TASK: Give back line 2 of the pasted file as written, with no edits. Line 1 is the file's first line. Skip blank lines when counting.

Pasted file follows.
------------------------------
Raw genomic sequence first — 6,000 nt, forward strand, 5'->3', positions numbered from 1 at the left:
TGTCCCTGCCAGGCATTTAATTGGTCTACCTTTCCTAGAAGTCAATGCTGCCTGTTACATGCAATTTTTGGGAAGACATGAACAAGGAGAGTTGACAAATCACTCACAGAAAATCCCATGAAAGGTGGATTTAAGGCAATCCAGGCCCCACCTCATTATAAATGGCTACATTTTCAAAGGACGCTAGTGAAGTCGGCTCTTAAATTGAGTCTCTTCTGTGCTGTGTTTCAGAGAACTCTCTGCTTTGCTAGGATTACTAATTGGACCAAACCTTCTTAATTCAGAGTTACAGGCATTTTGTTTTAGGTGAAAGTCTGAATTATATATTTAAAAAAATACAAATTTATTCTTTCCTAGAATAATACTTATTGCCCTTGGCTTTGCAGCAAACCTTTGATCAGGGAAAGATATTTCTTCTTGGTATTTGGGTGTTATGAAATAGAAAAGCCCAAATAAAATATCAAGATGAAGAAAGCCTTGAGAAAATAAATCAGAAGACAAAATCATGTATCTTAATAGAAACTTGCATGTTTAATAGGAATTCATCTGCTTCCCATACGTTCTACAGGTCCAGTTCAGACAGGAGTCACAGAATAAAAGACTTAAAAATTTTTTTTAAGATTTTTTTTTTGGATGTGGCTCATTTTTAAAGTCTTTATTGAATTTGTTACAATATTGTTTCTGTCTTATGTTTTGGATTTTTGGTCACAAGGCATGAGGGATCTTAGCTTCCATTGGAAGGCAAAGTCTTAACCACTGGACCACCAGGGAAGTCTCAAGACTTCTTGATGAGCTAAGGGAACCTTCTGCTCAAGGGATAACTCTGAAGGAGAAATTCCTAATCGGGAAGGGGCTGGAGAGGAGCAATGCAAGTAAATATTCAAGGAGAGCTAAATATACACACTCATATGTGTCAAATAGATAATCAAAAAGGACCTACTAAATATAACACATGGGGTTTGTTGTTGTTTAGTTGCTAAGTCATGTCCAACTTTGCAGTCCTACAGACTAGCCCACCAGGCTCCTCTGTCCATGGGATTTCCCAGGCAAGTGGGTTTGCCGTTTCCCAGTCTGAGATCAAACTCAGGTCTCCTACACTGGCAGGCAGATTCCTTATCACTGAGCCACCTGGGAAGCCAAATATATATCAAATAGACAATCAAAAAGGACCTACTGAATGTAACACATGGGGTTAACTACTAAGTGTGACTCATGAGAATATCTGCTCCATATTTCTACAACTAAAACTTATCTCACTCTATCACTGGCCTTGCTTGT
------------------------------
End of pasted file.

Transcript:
TGTCCCTGCCAGGCATTTAATTGGTCTACCTTTCCTAGAAGTCAATGCTGCCTGTTACATGCAATTTTTGGGAAGACATGAACAAGGAGAGTTGACAAATCACTCACAGAAAATCCCATGAAAGGTGGATTTAAGGCAATCCAGGCCCCACCTCATTATAAATGGCTACATTTTCAAAGGACGCTAGTGAAGTCGGCTCTTAAATTGAGTCTCTTCTGTGCTGTGTTTCAGAGAACTCTCTGCTTTGCTAGGATTACTAATTGGACCAAACCTTCTTAATTCAGAGTTACAGGCATTTTGTTTTAGGTGAAAGTCTGAATTATATATTTAAAAAAATACAAATTTATTCTTTCCTAGAATAATACTTATTGCCCTTGGCTTTGCAGCAAACCTTTGATCAGGGAAAGATATTTCTTCTTGGTATTTGGGTGTTATGAAATAGAAAAGCCCAAATAAAATATCAAGATGAAGAAAGCCTTGAGAAAATAAATCAGAAGACAAAATCATGTATCTTAATAGAAACTTGCATGTTTAATAGGAATTCATCTGCTTCCCATACGTTCTACAGGTCCAGTTCAGACAGGAGTCACAGAATAAAAGACTTAAAAATTTTTTTTAAGATTTTTTTTTTGGATGTGGCTCATTTTTAAAGTCTTTATTGAATTTGTTACAATATTGTTTCTGTCTTATGTTTTGGATTTTTGGTCACAAGGCATGAGGGATCTTAGCTTCCATTGGAAGGCAAAGTCTTAACCACTGGACCACCAGGGAAGTCTCAAGACTTCTTGATGAGCTAAGGGAACCTTCTGCTCAAGGGATAACTCTGAAGGAGAAATTCCTAATCGGGAAGGGGCTGGAGAGGAGCAATGCAAGTAAATATTCAAGGAGAGCTAAATATACACACTCATATGTGTCAAATAGATAATCAAAAAGGACCTACTAAATATAACACATGGGGTTTGTTGTTGTTTAGTTGCTAAGTCATGTCCAACTTTGCAGTCCTACAGACTAGCCCACCAGGCTCCTCTGTCCATGGGATTTCCCAGGCAAGTGGGTTTGCCGTTTCCCAGTCTGAGATCAAACTCAGGTCTCCTACACTGGCAGGCAGATTCCTTATCACTGAGCCACCTGGGAAGCCAAATATATATCAAATAGACAATCAAAAAGGACCTACTGAATGTAACACATGGGGTTAACTACTAAGTGTGACTCATGAGAATATCTGCTCCATATTTCTACAACTAAAACTTATCTCACTCTATCACTGGCCTTGCTTGT